Well, I arrived home after midnight last night, totally exhausted, my mind full of so much new information. My first International OCD Conference was a resounding success, and I hope to share some of what I’ve learned in some upcoming posts. The sessions I chose to attend ranged from various introductory talks regarding different aspects of OCD to advanced ones geared toward therapists and researchers. I took something valuable away from each seminar.
It was outside of these talks, however, that I learned the most. Connecting with sufferers and their loved ones, and hearing individual stories as opposed to theories, is what impacted me most. Stories of torment, heartache and loss, as well as those filled with hope, and even humor, touched me deeply. Though there were people there from all walks of life, we shared a common bond; the fight against obsessive-compulsive disorder.
As I said before, a unique aspect of this conference was the fact that it was meant for not only OCD sufferers and their loved ones, but for therapists and researchers as well. Before attending, I thought this was great, as those directly affected by OCD could connect with some therapists and update themselves on the latest research. Now that the conference is over, I believe this coming together was just as advantageous (if not more) to therapists and researchers. Those with OCD, as well as their family members, astounded me with their knowledge and insight, and their input in the sessions for researchers and therapists was invaluable.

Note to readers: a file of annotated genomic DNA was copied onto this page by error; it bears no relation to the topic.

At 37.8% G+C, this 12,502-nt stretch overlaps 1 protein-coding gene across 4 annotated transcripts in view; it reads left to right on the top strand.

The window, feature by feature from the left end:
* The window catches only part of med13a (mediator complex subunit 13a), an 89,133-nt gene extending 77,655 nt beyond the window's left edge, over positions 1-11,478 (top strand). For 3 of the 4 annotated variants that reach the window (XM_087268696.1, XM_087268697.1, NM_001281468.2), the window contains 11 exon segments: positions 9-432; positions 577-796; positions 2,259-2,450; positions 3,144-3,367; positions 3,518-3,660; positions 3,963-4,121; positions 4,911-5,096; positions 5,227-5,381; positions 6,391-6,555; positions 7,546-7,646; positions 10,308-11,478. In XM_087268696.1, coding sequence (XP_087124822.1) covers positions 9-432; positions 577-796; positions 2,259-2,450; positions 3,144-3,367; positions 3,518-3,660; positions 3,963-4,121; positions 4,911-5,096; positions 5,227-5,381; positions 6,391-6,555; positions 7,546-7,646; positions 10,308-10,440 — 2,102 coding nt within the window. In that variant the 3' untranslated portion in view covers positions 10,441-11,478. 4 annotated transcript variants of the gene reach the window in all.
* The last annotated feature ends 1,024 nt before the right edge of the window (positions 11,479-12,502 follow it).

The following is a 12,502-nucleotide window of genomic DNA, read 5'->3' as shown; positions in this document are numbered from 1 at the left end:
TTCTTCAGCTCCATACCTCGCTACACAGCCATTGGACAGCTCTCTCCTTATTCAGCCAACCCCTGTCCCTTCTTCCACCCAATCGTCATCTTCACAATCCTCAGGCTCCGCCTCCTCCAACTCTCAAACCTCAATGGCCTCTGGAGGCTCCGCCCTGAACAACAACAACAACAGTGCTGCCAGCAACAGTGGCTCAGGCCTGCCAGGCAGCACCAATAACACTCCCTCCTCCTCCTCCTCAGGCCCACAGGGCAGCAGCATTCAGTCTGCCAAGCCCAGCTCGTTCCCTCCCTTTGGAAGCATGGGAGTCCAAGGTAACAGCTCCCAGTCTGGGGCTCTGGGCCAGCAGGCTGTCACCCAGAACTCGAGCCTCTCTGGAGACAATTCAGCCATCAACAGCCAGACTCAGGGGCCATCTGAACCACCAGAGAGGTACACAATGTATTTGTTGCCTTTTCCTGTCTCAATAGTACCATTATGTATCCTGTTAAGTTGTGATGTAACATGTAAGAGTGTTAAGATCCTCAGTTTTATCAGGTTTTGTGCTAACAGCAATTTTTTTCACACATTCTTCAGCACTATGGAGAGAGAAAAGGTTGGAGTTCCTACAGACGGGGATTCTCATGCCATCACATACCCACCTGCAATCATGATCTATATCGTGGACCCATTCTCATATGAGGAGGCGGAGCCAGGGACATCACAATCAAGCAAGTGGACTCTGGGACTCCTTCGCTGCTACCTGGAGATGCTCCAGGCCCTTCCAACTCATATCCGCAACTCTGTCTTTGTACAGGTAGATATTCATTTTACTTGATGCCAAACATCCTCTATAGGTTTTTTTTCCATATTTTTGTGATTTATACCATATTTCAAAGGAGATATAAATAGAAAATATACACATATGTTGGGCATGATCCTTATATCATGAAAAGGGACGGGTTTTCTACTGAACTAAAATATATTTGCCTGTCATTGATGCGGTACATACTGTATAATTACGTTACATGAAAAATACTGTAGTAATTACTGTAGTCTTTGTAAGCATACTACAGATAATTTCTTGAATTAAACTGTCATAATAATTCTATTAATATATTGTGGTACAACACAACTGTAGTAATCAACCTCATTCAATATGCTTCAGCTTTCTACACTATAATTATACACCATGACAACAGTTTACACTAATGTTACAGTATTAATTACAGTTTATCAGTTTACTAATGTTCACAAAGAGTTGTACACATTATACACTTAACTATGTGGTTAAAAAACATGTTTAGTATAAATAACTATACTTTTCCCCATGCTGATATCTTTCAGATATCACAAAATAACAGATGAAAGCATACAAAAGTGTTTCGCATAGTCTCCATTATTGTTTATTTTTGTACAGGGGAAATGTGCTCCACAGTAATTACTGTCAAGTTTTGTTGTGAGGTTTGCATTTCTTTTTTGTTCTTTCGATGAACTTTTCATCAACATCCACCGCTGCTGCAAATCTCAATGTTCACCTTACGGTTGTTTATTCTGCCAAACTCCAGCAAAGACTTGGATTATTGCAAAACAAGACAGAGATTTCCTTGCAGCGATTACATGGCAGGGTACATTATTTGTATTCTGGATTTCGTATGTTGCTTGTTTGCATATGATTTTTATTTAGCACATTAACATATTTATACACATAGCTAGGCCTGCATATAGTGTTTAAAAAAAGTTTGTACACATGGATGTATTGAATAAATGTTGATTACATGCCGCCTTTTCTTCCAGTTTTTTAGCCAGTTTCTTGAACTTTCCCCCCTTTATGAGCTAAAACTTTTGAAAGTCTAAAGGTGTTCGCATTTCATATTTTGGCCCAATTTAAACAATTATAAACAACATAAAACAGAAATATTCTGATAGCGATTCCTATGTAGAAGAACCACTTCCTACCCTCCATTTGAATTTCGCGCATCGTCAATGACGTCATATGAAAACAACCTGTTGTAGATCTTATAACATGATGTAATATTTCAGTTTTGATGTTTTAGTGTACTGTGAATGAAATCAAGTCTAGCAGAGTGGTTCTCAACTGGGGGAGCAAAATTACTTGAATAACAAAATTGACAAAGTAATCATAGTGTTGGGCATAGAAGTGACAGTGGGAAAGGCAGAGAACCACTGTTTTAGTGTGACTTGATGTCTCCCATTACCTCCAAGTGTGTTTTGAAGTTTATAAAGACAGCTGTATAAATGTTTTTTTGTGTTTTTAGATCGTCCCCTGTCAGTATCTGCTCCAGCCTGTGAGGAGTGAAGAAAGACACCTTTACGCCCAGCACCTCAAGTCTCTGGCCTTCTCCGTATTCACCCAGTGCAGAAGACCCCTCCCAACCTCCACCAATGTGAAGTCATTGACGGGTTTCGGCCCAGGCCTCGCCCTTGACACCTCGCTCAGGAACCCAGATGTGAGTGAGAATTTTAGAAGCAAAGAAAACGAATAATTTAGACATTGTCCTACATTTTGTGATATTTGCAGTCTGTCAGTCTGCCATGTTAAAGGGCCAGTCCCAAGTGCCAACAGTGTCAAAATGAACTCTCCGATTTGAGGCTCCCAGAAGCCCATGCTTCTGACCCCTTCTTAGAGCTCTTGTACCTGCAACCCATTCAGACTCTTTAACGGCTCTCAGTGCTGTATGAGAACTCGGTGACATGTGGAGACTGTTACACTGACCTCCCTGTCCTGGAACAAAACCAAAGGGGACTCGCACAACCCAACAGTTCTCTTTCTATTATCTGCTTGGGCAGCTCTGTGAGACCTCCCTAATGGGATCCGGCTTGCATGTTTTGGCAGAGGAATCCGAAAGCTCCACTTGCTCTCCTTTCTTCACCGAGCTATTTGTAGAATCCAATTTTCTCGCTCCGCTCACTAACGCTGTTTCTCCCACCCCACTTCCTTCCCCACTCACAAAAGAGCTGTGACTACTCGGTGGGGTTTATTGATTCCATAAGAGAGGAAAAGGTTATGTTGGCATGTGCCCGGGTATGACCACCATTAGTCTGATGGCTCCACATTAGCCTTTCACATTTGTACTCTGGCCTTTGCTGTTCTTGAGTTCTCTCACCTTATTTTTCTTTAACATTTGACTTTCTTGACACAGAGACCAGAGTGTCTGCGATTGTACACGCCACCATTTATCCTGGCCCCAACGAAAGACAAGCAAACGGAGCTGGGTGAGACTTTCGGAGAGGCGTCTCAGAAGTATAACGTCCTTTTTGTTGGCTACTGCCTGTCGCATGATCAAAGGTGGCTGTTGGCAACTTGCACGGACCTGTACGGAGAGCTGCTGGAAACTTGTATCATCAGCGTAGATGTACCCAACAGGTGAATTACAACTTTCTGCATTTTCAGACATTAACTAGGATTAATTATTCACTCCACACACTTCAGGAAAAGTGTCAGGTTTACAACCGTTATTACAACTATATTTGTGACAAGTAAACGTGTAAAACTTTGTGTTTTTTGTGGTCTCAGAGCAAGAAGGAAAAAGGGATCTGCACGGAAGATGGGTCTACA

I was also thrilled to see so many children and teens at the conference, because this means they are likely receiving early treatment for their OCD. At the very least, they, and their families, know they are dealing with obsessive-compulsive disorder and that treatment is available.
I have to admit that after two and a half days of “non-stop OCD,” I was overwhelmed. I told my husband I needed a break from OCD, and then, of course, it hit me. I have that choice. If I want to stop dealing with OCD for a while, I can easily do so. Those who are fighting it day in and day out, however, do not have that option. I’ve mentioned before that those with OCD are some of the bravest people I know, and I’m honored to join in the fight against this insidious disorder.